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Chinese teaching to buoy half of England's primaries

By Wang Mingjie in London | China Daily | Updated: 2016-12-13 07:22

British education officials expect the benefits of the Shanghai Mastery Model for Teaching and Learning math to reach about half the primary schools in England as a result of an exchange program now well underway.

In the third round of a program that started over two years ago, some 30 math teachers from Shanghai ended their two-week stint in the United Kingdom, in which they shared their Chinese-style teaching method in 35 primary schools.

In July, the UK government rolled out the Chinese mastery approach to math instruction in more than 8,000 institutions, using funding of up to 41 million pounds ($51.6 million) over four years to improve British students' performance.

Clare Fowler, director of math education policy for England at the UK Department for Education, said teaching methods for math in UK schools have changed a great deal.

Chinese teaching to buoy half of England's primaries

The exchange program between China and the UK started in September 2014, when 71 British math teachers went to Shanghai to spend time with their exchange partners at high-performing schools and colleges.

Between November 2014 and March 2015, over 120 mathematics teachers from China taught at more than 200 schools in the UK and almost 1,000 British teachers listened to the classes taught by their Shanghai counterparts, according to the Chinese Embassy education section.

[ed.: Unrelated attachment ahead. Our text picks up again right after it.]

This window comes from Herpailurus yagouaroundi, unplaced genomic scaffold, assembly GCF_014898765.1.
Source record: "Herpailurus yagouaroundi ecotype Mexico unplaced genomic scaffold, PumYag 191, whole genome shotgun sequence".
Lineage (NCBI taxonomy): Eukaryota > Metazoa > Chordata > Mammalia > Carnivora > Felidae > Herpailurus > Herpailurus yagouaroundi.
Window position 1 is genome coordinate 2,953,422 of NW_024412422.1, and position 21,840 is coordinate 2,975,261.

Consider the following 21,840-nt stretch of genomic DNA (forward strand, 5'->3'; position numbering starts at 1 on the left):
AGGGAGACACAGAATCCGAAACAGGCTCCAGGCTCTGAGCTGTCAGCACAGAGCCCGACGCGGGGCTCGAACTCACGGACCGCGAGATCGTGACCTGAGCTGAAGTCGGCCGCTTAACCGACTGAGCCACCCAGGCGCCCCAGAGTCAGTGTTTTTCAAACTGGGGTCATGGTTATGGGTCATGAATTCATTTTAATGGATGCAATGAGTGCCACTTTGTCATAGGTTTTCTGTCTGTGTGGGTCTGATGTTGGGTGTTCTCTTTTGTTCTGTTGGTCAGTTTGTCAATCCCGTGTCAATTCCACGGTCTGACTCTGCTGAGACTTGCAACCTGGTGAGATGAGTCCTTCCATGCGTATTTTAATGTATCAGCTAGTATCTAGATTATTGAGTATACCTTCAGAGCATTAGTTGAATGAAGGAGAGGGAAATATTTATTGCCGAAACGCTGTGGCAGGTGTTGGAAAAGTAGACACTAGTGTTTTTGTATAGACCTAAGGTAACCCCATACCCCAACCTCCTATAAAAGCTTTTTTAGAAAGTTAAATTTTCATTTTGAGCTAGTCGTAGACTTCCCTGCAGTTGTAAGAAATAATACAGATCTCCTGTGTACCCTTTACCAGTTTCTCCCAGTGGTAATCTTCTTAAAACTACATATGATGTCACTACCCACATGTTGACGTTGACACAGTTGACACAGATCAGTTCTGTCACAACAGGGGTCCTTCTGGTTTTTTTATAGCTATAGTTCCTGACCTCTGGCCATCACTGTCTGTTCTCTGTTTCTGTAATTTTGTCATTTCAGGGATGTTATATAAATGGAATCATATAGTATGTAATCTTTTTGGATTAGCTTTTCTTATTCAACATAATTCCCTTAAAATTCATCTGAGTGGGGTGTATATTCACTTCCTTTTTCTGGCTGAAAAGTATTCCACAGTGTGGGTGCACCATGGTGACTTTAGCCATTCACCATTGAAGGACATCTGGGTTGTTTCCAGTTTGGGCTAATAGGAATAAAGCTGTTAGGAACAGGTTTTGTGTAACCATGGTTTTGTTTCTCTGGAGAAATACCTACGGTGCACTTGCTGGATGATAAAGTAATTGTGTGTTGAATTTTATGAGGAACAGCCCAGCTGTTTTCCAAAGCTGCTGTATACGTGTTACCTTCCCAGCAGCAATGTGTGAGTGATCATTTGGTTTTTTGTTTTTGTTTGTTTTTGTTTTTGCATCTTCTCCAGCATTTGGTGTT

"We are developing a deep understanding of the teaching of mathematics in China and what makes it so effective," said Debbie Morgan, director for primary schools at the National Centre for Excellence in the Teaching of Mathematics.

"This deep understanding is important if we are going to adopt the strategies in an attempt to improve mathematics teaching in England," she said.

In November, an independent study by the University of Oxford said students taught using the traditional Asian "mastery" methods do "significantly better". It was the first study of its kind confirming that children perform at levels far ahead of their peers after learning math through Chinese-style teaching methods.

The effect may take some time to appear on a broader scale, though.

Recent reports have shown few overall signs of improvement, demonstrating the need to introduce the Chinese system at an early age.

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